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Uganda to share strategy successes at World Water and Health meet in USA

Jane Nabunnya, head of IRC Uganda presents ‘Sarah’ the symbol of menstrual hygiene management advocacy in the East African country at the World water and health meeting in North Carolina, US. PHOTO VIA @MartinWatsisi


Kampala, Uganda | THE INDEPENDENT | Uganda is one of 115 countries that are already taking firm steps to achieving Sustainable Development Goal 6 (SDG 6),  that have been surveyed by the 2018/2019 UN-Water Global Analysis and Assessment of Sanitation and Drinking-Water (GLAAS) survey.

The GLASS survey report, together with other water, health and sanitation issues, will be among many issues on the agenda of the ongoing World 2019 Water and Health Conference at the University of North Carolina (UNC) October 7-11.

Uganda is well represented at the world conference by several sector actors, who will discuss interventions in WASH (Water, sanitation and hygiene ) and announce a Call to Action for Rural Sanitation.

About half of the 115 countries surveyed, Uganda inclusive, have set targets that aim for universal WASH coverage by 2030. The survey shows that there are numerous examples of governments specifically targeting open defecation, which will have a dramatic impact on public and environmental health.

The University of North Carolina conference will explore drinking water supply, sanitation, hygiene and water resources around the world, and put strong emphasis on public health. The cross-cutting themes for this year’s conference are Humanitarian WASH, WASH financing and markets, climate variability and water security, evidence-based WASH, and WASH and environmental health.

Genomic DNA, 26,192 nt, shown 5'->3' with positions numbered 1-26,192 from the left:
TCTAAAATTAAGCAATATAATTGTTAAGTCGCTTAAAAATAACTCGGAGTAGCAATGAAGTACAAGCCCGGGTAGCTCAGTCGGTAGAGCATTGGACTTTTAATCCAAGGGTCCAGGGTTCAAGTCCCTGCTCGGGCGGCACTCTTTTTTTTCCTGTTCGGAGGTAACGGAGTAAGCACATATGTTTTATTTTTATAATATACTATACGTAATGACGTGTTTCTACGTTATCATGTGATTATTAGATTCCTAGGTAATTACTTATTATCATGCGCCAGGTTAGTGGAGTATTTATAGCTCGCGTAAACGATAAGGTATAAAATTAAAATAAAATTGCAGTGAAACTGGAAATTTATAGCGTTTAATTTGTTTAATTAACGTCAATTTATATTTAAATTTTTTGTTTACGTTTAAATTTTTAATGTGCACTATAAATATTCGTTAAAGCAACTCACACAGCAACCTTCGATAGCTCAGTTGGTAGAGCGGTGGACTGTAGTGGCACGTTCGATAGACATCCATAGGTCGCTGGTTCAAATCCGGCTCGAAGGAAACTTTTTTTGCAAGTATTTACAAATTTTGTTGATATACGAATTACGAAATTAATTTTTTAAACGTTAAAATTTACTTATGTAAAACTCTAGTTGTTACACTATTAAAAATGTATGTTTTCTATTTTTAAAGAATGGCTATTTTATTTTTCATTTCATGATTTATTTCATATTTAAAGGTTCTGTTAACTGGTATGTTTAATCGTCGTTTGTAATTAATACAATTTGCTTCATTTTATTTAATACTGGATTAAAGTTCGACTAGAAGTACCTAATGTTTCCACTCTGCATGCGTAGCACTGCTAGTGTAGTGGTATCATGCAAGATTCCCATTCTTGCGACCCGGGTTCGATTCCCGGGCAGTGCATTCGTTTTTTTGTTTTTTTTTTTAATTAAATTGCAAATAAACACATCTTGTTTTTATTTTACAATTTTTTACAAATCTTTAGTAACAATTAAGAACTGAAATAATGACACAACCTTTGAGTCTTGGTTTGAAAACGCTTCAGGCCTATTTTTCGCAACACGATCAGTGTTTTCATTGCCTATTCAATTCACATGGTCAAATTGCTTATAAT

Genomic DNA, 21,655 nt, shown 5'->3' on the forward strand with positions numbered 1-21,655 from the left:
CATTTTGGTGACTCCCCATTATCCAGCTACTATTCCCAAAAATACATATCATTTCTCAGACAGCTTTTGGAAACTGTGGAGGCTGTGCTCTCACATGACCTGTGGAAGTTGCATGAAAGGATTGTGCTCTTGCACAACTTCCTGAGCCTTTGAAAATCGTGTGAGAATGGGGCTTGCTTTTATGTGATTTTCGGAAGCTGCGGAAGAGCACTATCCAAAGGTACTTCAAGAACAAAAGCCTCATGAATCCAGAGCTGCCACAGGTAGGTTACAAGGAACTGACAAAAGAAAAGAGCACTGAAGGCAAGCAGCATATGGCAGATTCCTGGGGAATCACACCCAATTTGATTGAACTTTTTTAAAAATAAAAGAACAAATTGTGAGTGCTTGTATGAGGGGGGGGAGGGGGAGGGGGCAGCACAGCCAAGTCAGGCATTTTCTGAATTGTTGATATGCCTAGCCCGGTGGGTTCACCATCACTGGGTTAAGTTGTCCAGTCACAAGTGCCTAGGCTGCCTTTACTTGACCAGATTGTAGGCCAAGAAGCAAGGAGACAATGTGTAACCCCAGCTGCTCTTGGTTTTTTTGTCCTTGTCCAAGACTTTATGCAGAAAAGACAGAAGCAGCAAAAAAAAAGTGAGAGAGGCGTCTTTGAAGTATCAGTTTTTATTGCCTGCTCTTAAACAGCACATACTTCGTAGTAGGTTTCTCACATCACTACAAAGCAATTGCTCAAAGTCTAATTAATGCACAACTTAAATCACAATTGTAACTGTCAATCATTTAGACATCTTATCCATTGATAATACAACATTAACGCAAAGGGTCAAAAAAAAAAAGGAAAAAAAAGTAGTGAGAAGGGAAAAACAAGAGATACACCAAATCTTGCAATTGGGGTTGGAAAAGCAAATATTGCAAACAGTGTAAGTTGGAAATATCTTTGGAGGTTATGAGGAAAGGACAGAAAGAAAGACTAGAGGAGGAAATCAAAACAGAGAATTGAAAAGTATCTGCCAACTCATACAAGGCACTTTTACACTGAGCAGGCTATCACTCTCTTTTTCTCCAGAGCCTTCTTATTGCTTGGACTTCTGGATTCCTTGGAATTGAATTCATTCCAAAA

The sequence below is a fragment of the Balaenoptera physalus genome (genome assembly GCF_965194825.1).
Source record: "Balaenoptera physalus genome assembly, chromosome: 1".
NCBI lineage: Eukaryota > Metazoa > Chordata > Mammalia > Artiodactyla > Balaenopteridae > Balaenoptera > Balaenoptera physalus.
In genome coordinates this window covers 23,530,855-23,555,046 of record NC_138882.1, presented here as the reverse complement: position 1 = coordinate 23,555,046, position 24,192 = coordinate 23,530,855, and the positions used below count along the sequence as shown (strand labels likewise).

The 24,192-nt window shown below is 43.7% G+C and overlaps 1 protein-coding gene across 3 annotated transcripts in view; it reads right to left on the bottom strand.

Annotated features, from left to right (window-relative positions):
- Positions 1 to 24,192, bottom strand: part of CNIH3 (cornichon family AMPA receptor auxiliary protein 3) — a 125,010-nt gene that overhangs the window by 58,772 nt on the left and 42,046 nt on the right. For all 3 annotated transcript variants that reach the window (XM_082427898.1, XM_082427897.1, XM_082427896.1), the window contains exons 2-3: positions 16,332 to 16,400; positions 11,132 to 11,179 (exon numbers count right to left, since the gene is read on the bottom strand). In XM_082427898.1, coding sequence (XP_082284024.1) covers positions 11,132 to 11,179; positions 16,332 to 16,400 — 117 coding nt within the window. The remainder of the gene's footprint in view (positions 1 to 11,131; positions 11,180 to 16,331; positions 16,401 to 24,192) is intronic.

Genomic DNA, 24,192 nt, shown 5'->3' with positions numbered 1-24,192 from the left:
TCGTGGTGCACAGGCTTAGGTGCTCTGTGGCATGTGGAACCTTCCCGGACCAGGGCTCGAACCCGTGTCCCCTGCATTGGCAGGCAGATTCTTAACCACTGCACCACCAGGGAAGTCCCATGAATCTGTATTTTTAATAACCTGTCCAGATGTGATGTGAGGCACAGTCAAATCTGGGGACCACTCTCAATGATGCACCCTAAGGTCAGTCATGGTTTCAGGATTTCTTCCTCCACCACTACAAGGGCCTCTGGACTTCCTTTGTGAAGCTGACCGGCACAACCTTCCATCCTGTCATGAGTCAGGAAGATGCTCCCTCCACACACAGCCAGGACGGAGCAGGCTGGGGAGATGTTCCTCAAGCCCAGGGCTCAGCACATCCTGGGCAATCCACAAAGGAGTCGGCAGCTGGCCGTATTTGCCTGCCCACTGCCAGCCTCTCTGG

Focus will also be on how to create robust institutions, able to deliver reliable and accessible water, sanitation and hygiene (WASH) services. The key, experts say, is to take a systems approach.

Dr Tedros Adhanom Ghebreyesus, the Director General World Health Organisation and Gilbert Houngbo, UN-Water Chair and  President of the International Fund for Agricultural development, in a foreword to the survey, said “perhaps the critical finding of this report is that national governments are increasingly recognizing the importance of having a fully functioning delivery system. Many report that they are unable to implement policies and plans because they lack human and financial resources. They tell us that institutions tasked with regulatory oversight are often stretched. Detailed reporting and data are rare.”

GLAAS (see full report page 3, bottom) is produced by the World Health Organization (WHO) on behalf of UN-Water. It provides a global update on the policy frameworks, institutional arrangements, human resource base, and international and national finance streams in support of sanitation and drinking-water. It is a substantive input into the activities of Sanitation and Water for All (SWA).

✳ Uganda Water sector performance 2019

Ugandan case studies

Uganda’s water and sanitation figures have steadily been improving in the past decade (see UGANDA Water and Environment Sector Performance Report 2019 page 3, bottom).

According to Uganda’s Sector Report , as of June 2019, the percentage of the rural population using an improved water source was estimated at 69% (compared to 70% in FY 2017/18). During the year under review the rural population increased by an estimate of 993,766 persons yet the new water supply interventions covered 50% of the population increase.

Access to safe drinking water in urban areas has increased to 79.1% (up from 74%) of the urban population (in large and small towns, and Rural Growth Centres using improved drinking water sources compared to 77% in June 2018. The water and sanitation services managed by National Water & Sewerage Corporation (NWSC) have now expanded to cover a total of 253 towns.

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